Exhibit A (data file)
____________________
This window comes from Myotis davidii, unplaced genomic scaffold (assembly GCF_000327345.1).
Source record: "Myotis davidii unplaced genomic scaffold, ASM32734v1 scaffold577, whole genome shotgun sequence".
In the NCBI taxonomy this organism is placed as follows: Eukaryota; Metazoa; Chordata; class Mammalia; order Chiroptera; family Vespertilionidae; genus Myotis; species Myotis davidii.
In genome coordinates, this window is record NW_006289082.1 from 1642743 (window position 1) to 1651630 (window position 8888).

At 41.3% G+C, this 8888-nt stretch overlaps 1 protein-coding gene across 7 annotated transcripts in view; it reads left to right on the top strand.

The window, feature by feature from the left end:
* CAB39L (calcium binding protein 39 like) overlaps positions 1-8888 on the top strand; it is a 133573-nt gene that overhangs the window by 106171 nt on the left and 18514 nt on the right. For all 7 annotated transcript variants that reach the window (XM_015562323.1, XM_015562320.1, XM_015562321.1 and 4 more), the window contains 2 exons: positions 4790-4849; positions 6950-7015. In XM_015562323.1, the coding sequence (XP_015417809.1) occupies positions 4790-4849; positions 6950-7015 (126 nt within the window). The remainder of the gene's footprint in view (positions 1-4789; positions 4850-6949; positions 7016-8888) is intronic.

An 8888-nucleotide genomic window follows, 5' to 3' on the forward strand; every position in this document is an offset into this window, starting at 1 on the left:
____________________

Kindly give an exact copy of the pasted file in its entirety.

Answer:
This window comes from Myotis davidii, unplaced genomic scaffold (assembly GCF_000327345.1).
Source record: "Myotis davidii unplaced genomic scaffold, ASM32734v1 scaffold577, whole genome shotgun sequence".
In the NCBI taxonomy this organism is placed as follows: Eukaryota; Metazoa; Chordata; class Mammalia; order Chiroptera; family Vespertilionidae; genus Myotis; species Myotis davidii.
In genome coordinates, this window is record NW_006289082.1 from 1642743 (window position 1) to 1651630 (window position 8888).

At 41.3% G+C, this 8888-nt stretch overlaps 1 protein-coding gene across 7 annotated transcripts in view; it reads left to right on the top strand.

The window, feature by feature from the left end:
* CAB39L (calcium binding protein 39 like) overlaps positions 1-8888 on the top strand; it is a 133573-nt gene that overhangs the window by 106171 nt on the left and 18514 nt on the right. For all 7 annotated transcript variants that reach the window (XM_015562323.1, XM_015562320.1, XM_015562321.1 and 4 more), the window contains 2 exons: positions 4790-4849; positions 6950-7015. In XM_015562323.1, the coding sequence (XP_015417809.1) occupies positions 4790-4849; positions 6950-7015 (126 nt within the window). The remainder of the gene's footprint in view (positions 1-4789; positions 4850-6949; positions 7016-8888) is intronic.

An 8888-nucleotide genomic window follows, 5' to 3' on the forward strand; every position in this document is an offset into this window, starting at 1 on the left: